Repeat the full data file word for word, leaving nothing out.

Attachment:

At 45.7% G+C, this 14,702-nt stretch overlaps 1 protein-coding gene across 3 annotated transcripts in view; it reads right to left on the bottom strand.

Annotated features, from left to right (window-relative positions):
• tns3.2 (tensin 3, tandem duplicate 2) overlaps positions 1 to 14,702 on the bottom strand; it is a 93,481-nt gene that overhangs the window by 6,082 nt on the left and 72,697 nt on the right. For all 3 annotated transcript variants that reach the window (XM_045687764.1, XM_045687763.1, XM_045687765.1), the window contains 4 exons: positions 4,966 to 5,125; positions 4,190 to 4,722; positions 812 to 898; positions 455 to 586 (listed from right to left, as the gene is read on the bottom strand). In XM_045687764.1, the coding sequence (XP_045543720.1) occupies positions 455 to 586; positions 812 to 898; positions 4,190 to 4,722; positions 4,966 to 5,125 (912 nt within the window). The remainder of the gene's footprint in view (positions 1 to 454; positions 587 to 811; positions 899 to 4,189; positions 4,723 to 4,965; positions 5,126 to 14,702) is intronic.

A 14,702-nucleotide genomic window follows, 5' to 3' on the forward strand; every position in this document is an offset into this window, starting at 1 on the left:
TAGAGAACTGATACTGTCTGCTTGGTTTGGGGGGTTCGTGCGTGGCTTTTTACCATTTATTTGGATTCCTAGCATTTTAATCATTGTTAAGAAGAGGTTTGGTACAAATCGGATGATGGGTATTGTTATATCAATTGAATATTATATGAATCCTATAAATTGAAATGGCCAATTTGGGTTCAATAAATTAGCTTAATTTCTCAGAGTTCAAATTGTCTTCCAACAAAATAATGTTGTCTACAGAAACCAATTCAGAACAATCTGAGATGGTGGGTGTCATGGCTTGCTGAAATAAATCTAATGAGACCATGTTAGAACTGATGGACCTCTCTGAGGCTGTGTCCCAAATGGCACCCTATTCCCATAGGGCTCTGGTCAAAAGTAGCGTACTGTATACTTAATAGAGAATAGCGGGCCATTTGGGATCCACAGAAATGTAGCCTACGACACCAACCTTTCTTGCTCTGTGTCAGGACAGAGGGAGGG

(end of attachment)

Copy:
At 45.7% G+C, this 14,702-nt stretch overlaps 1 protein-coding gene across 3 annotated transcripts in view; it reads right to left on the bottom strand.

Annotated features, from left to right (window-relative positions):
• tns3.2 (tensin 3, tandem duplicate 2) overlaps positions 1 to 14,702 on the bottom strand; it is a 93,481-nt gene that overhangs the window by 6,082 nt on the left and 72,697 nt on the right. For all 3 annotated transcript variants that reach the window (XM_045687764.1, XM_045687763.1, XM_045687765.1), the window contains 4 exons: positions 4,966 to 5,125; positions 4,190 to 4,722; positions 812 to 898; positions 455 to 586 (listed from right to left, as the gene is read on the bottom strand). In XM_045687764.1, the coding sequence (XP_045543720.1) occupies positions 455 to 586; positions 812 to 898; positions 4,190 to 4,722; positions 4,966 to 5,125 (912 nt within the window). The remainder of the gene's footprint in view (positions 1 to 454; positions 587 to 811; positions 899 to 4,189; positions 4,723 to 4,965; positions 5,126 to 14,702) is intronic.

A 14,702-nucleotide genomic window follows, 5' to 3' on the forward strand; every position in this document is an offset into this window, starting at 1 on the left:
TAGAGAACTGATACTGTCTGCTTGGTTTGGGGGGTTCGTGCGTGGCTTTTTACCATTTATTTGGATTCCTAGCATTTTAATCATTGTTAAGAAGAGGTTTGGTACAAATCGGATGATGGGTATTGTTATATCAATTGAATATTATATGAATCCTATAAATTGAAATGGCCAATTTGGGTTCAATAAATTAGCTTAATTTCTCAGAGTTCAAATTGTCTTCCAACAAAATAATGTTGTCTACAGAAACCAATTCAGAACAATCTGAGATGGTGGGTGTCATGGCTTGCTGAAATAAATCTAATGAGACCATGTTAGAACTGATGGACCTCTCTGAGGCTGTGTCCCAAATGGCACCCTATTCCCATAGGGCTCTGGTCAAAAGTAGCGTACTGTATACTTAATAGAGAATAGCGGGCCATTTGGGATCCACAGAAATGTAGCCTACGACACCAACCTTTCTTGCTCTGTGTCAGGACAGAGGGAGGG